Rihanna: BMI Sends Trump Campaign Cease and Desist Over Music Usage

The company has removed Rihanna from a blanket-license agreement that gave the campaign free rein to play what it wished

BMI, the performing rights company that handles Rihanna’s music publishing, has anted up the singer’s efforts to keep the Trump campaign from using the singer’s music. The organization, Broadcast Music, Inc., sent a letter informing the campaign that it may no longer use her music. In the past, the campaign has been able to pay a blanket license to BMI that covers its use of any songs BMI administers at its events — part of an agreement formally known as the “Donald J. Trump for President, Inc. Political Entities License Agreement” — but now the company is saying Rihanna is no longer part of that deal.

“BMI has received a communication from Robyn Fenty, professionally known as ‘Rihanna,’ objecting to the Trump Campaign’s use of Rihanna’s musical works,” the letter, obtained by Rolling Stone, reads. “As such … this letter serves as notice that Rihanna’s musical works are excluded from [an agreement between BMI and the Trump Campaign for song usage], and any performance of Rihanna’s musical works by the Trump Campaign from this date forward is not authorized by BMI.”

A rep for BMI sent the note to the associate vice president and the director of operations for Donald J. Trump for President, Inc., as well as a rep for Red Curve Solutions, which serves as treasurer for the campaign. It is unclear what repercussions the Trump organization would face if it violated this exception.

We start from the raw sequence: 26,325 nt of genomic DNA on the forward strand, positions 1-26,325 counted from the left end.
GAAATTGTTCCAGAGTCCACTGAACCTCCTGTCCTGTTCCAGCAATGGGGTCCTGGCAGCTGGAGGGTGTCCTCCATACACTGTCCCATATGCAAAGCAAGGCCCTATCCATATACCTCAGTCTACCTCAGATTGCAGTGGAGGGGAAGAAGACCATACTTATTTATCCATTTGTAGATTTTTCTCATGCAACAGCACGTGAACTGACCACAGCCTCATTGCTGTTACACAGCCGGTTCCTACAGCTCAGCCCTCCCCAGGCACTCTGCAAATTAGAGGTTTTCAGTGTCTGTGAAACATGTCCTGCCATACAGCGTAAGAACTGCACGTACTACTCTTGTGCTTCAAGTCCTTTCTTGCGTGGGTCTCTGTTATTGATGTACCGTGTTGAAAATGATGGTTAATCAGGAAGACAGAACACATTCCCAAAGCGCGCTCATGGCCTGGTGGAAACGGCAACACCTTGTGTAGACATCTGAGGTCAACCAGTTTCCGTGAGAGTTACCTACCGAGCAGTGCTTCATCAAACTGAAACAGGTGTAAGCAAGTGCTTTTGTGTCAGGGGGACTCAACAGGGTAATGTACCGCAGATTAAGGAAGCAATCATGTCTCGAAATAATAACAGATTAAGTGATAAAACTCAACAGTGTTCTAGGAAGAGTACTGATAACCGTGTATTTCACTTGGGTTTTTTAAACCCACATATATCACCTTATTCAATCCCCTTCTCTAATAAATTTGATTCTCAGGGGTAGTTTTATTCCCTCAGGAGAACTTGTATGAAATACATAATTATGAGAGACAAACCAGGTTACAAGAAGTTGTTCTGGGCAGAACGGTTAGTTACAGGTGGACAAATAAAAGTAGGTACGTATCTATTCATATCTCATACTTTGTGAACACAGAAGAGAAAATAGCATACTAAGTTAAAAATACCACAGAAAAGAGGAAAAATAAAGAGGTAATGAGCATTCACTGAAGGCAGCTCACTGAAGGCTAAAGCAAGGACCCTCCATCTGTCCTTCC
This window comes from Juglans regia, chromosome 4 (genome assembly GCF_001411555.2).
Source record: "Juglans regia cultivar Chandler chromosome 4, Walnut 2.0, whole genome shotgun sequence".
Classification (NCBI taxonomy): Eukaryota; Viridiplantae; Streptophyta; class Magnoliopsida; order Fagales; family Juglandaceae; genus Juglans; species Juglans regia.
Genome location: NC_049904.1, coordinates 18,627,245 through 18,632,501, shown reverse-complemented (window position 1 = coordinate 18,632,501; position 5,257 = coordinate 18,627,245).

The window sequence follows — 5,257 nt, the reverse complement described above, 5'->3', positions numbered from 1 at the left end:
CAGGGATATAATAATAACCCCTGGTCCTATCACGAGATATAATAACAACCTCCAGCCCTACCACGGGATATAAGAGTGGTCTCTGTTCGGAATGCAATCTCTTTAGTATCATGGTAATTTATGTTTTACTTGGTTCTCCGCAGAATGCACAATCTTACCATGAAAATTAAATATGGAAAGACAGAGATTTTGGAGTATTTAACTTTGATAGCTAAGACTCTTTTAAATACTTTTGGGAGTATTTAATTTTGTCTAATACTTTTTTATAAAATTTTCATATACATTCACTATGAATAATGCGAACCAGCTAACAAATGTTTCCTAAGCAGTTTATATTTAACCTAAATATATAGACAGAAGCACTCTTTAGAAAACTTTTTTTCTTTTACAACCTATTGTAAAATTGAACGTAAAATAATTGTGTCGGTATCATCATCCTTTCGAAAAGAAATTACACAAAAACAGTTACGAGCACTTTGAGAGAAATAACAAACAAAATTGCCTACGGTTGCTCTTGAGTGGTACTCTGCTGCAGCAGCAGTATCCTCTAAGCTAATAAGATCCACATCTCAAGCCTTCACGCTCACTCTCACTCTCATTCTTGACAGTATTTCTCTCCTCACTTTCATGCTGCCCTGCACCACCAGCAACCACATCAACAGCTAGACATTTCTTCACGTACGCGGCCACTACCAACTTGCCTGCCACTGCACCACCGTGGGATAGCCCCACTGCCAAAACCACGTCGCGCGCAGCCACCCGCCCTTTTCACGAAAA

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Reps for the Trump campaign and Red Curve did not immediately reply to Rolling Stone’s requests for comment.

Earlier this week, Rihanna sent her own cease-and-desist letter to the campaign after learning that one of her songs was played at a Trump rally in Tennessee. “It has come to our attention that President Trump has utilized [Rihanna’s] musical compositions and master recordings, including her hit track ‘Don’t Stop the Music,’ in connection with a number of political events held across the United States,” the note from her lawyers read. “As you are or should be aware, Ms. Fenty has not provided her consent to Mr. Trump to use her music. Such use is therefore improper.”

When Rihanna learned that the song was played, she tweeted to a reporter, “[Neither] me nor my people would ever be at or around one of those tragic rallies,” and said that it would be played “not for much longer.”

In recent weeks, artists including Aerosmith and Pharrell Williams have voiced their objection to the Trump Campaign’s use of their music. Regarding the use of Williams’ “Happy,” Pharrell’s lawyer commented, “There was nothing ‘happy’ about the tragedy inflicted on our country on Saturday [at the Pittsburgh synagogue shooting] and no permission was granted for [Trump’s] use of this song for this purpose.”